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IMAGE: John Grunsfeld Reports

Launch and the First Day in Space
Dispatch #5 (Tuesday, December 21)

IMAGE:  Discovery's Launch
Discovery's launch. Liftoff occurred at 6:50 p.m. CST from Launch Pad 39B.

After more launch dates than we could remember, the weather finally gave us a break. With a countdown whose perfection was only matched by the weather, we sat on the launch pad in the final few minutes amazed that all was so smooth. We tightened our straps, focused on the displays and computers, and with six seconds to go the main engines came alive. A great cloud of steam loomed into our view in the forward windows with red and pink hues. At T-0, the solid rockets lit off and with a jolt we were clear of the tower and on our way to space.

First stage flight, with both the solid rocket boosters and the shuttle's main engines, is a very rough ride. Since we launched into the night, the light from the solids' exhaust produced a near daylight effect out our windows. On this, my third ride into space, the amount of vibration seemed less than the previous flights. I don't know whether this is because I was less surprised by the power, or if this combination of vehicle and payload really was smoother. This is my first trip on Space Ship Discovery.

At two minutes the solid rockets depart, everyone on board breathes a sigh of relief and we start to accelerate on up to orbit. The ride on the main engines is smooth, more like an electric train than the bucking bronco of the solids. Discovery performed flawlessly, without even a burp to put us on edge. Nearing the main engine cutoff, the acceleration is three times gravity, meaning I had the effect of a 600-pound gorilla standing on my chest. Breathing at this acceleration takes some effort.

At main engine cutoff comes the magic of weightlessness. The transition is instant, one moment you have the force of the engines pushing you into your seat, and suddenly as if gravity were turned off, you float. For Scott Kelly this was his first experience, and his glee at making it to space and from the first moments of floating was infective. For me it is remarkable that I remember so well how to live in weightlessness. Mike Foale was in heaven, back in his element, after 134 days in space on the Mir space station.

IMAGE:  Smith and Nicollier take a look at space suits
Steven Smith and Claude Nicollier take an early look at their extravehicular mobility unit space suits.

So far we haven't had much time to enjoy the fantastic view of planet Earth as we are working hard for our rendezvous with the Hubble Space Telescope. Today we prepared the four space suits on board for the upcoming space walks. It seemed like we had four extra crew members on board with these large white fellows floating around, with their helmets and backpacks.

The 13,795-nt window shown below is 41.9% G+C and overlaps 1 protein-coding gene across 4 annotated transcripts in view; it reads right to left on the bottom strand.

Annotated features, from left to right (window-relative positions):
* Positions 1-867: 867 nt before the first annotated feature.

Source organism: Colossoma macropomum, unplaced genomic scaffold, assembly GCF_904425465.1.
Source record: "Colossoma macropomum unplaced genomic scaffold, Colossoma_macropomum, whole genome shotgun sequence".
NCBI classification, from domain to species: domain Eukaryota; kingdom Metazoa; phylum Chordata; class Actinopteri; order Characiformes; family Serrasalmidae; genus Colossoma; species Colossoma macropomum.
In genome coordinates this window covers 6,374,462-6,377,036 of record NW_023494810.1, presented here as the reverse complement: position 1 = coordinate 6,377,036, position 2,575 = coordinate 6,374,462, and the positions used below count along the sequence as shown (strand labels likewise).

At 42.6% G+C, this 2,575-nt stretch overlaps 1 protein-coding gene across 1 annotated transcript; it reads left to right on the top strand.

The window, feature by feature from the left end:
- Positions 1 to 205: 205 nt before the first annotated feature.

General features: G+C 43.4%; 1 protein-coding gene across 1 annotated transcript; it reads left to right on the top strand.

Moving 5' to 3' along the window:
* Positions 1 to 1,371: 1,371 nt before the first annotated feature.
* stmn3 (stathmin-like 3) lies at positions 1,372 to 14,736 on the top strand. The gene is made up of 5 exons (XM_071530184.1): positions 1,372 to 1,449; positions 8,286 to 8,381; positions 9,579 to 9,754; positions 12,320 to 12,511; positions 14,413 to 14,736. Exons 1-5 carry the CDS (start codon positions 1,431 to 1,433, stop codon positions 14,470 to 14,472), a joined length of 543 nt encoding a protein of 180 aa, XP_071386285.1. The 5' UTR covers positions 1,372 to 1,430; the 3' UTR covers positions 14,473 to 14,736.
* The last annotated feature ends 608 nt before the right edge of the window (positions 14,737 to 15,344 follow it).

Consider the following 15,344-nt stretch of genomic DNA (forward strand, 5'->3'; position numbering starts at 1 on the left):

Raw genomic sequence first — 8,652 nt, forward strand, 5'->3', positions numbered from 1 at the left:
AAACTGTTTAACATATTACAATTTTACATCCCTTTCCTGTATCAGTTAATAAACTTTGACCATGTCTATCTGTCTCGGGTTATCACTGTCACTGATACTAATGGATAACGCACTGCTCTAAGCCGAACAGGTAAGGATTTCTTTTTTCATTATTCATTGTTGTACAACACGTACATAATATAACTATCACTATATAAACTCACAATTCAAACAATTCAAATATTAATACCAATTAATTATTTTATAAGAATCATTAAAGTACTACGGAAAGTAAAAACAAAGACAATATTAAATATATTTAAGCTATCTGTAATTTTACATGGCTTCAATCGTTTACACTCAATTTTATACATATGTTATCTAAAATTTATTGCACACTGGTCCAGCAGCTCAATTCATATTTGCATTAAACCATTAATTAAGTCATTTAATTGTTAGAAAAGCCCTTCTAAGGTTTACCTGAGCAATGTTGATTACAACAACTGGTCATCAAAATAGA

Preparing for a space walk is similar to preparing for a mountain climb. You have all kinds of equipment preparation and big backpacks to fill. In our case our large backpacks are filled with all the components to make our suits self-contained space ships. They contain batteries for power, a lithium hydroxide cartridge to take the carbon dioxide out of our air, oxygen bottles for breathing air, a UHF communication system, a cooling water system, and even a small canteen for drinking water. In fact we even reduced the cabin pressure to the equivalent of a 10,000-foot mountain today, to help prevent decompression sickness when we do our space walks.

IMAGE:  Hubble Space Telescope
Hubble Space Telescope

We are rapidly catching up to the Hubble Space Telescope, using the shuttle's orbital engines and primary jets to adjust our orbit. Curt Brown and Scott Kelly perform these critical tasks to get us in position to grab the Hubble. While the space walkers were preparing the suits, Jean-Francois was preparing the space shuttle's robotic arm for the grapple task. This long thin carbon fiber arm will reach out and grab the Hubble Space Telescope tomorrow, when Curt and Scott fly us to within reach of the telescope.

Tonight we set up our camp, sleeping bags spaced all around the space shuttle's spartan interior, and go to sleep dreaming of a rendezvous with Hubble as smooth as our launch.

Grunsfeld Missions
IMAGE: Grunsfeld looks out of Discovery's aft flight deck window
Grunsfeld looks out one of Discovery's aft flight deck windows on flight day 1.
Grunsfeld Reports
Related Links
*Clervoy Notes
*Hubble Space Telescope Servicing
*Space Telescope Science Institute
*Hubble Space Telescope Description
*Space Sciences Home Page

Curator: Kim Dismukes | Responsible NASA Official: John Ira Petty | Updated: 04/07/2002
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